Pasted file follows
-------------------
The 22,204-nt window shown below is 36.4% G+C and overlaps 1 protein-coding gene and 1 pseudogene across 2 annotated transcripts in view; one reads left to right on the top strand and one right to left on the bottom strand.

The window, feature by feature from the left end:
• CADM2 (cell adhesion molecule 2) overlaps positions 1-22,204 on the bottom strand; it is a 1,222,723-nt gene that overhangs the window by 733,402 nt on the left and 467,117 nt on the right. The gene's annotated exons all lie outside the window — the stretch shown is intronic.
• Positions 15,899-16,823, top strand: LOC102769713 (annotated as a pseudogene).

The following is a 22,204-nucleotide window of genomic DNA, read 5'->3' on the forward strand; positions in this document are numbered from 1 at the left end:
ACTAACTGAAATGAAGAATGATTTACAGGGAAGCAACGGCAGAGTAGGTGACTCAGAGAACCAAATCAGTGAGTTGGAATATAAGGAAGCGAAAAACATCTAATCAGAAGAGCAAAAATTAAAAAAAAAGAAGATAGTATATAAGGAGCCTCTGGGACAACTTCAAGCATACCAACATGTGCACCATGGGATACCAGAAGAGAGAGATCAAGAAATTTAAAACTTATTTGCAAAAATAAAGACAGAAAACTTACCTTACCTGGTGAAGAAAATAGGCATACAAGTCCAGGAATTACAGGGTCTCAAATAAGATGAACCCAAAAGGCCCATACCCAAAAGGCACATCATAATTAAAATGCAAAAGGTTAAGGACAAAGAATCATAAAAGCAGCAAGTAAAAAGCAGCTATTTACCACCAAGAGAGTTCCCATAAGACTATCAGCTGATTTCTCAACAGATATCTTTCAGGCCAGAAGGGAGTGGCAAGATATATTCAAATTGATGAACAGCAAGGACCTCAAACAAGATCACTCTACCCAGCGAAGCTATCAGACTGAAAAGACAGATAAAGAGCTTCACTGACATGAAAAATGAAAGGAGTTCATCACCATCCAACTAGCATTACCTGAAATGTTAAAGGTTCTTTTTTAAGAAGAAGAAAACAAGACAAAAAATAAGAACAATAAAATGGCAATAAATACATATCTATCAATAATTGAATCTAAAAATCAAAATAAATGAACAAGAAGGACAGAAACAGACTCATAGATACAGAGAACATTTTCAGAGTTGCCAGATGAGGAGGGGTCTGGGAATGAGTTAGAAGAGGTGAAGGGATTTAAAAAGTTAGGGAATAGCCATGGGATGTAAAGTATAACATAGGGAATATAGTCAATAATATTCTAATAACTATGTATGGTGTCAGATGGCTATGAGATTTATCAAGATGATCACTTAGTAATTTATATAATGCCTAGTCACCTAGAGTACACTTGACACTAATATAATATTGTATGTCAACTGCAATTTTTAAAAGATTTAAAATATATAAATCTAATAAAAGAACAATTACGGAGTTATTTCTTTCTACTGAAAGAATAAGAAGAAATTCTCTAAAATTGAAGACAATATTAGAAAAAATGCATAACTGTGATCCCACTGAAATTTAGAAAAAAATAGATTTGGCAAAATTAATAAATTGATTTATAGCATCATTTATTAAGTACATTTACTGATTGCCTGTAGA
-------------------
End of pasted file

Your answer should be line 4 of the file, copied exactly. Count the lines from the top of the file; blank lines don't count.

• Positions 15,899-16,823, top strand: LOC102769713 (annotated as a pseudogene).